It may take magic to explain exactly how we pick our presidential nominees, starting with the enigmatic ritual of the Iowa Caucus.
To help clarify this great mystery of democracy—and others in the upcoming months—CNN unveiled a massive “Magic Wall” on “The Situation Room With Wolf Blitzer” Wednesday.
No ordinary touchscreen, this massive seven-foot display allows multiple hands from multiple anchors to drag, drop and manipulate data.
“Basically the wall is as close to ‘Minority Report’ as you can actually get,” said CNN Executive Vice President and Washington Bureau Chief David Bohrman, referring to a display manipulated by the Tom Cruise character in that movie. “It’s a fabulous way to interact with information and explain complex things really simply. It’s got enormous capabilities.”
For the Iowa Caucus, CNN programmed it to help explain the caucus process, with virtual objects representing voters as their first and second choices for the nomination got dragged and dropped into different candidates’ camps.
But in subsequent weeks, Bohrman promises more functions. Depending on the programming, it can be used to drill deep into data, manipulate video, explore maps—like a giant iPhone and more.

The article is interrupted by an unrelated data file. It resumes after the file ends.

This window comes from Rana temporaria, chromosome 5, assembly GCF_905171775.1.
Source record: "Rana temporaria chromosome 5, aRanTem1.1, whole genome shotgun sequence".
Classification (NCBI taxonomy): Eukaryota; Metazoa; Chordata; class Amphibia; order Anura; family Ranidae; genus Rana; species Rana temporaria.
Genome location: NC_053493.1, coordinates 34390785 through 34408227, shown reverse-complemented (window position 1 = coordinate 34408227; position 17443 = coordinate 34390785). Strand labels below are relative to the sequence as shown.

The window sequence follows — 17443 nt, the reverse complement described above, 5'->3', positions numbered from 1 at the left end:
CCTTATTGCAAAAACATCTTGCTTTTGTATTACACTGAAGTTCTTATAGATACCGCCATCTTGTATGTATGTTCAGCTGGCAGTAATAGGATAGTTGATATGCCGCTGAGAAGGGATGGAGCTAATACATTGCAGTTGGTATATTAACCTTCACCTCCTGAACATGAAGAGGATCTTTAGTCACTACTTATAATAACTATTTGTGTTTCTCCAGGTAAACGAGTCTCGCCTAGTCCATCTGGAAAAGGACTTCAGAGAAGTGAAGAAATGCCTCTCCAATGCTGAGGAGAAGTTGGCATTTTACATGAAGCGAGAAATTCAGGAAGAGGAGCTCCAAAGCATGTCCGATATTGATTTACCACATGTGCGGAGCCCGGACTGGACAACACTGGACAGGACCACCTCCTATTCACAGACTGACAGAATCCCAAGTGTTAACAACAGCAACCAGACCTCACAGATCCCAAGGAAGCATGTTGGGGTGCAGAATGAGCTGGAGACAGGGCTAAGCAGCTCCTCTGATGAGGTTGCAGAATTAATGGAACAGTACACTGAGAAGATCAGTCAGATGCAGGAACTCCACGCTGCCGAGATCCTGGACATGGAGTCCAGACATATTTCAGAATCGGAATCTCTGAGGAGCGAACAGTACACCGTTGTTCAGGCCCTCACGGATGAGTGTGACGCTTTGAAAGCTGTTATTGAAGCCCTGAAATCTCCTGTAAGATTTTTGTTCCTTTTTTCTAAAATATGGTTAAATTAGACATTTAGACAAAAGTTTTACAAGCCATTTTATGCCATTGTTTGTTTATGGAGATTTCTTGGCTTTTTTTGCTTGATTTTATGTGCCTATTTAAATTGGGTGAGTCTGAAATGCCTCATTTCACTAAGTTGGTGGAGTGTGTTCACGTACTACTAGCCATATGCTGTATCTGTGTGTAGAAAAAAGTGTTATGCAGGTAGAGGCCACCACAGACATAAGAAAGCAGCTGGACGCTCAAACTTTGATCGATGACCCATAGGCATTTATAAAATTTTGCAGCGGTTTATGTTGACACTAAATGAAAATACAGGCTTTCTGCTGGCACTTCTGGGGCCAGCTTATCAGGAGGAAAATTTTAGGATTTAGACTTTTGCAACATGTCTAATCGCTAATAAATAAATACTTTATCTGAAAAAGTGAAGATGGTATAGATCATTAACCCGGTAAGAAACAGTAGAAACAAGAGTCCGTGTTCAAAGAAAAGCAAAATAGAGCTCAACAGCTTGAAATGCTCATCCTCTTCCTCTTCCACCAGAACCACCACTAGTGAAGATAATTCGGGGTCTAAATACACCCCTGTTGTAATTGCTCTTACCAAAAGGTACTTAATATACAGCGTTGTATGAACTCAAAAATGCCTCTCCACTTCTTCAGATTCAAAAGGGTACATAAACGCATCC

“I think you’ll really see it grow and evolve as we get comfortable with using it on the air,” Bohrman said.
Bohrman was inspired when he spotted the tool, made by a small company called
, at the GEOINT convention—a big conference for spies and spooks—in 2006. Bohrman connected the company with the R&D people at Turner (CNN’s parent) who developed the system for CNN’s use. Previously, all the users of the touchscreen were in the intelligence community, Bohrman said.
“We’re putting it into use years ahead of when it naturally would have probably popped up in television,” he said.
Unlike conventional touchscreens, this one has a complex operating system that responds to pressure and friction from multiple users, opening the potential for various applications.
For the Thursday Iowa Caucus, CNN also broke out a new graphics feature just for its HD viewers. In addition to crawling election data on the bottom of the screen, CNN superimposed still more data on the left and right pillars seen only by widescreen viewers.
CNN will show more graphics and effects as the election season rolls along, with some new features likely by Super Tuesday (Feb. 5).
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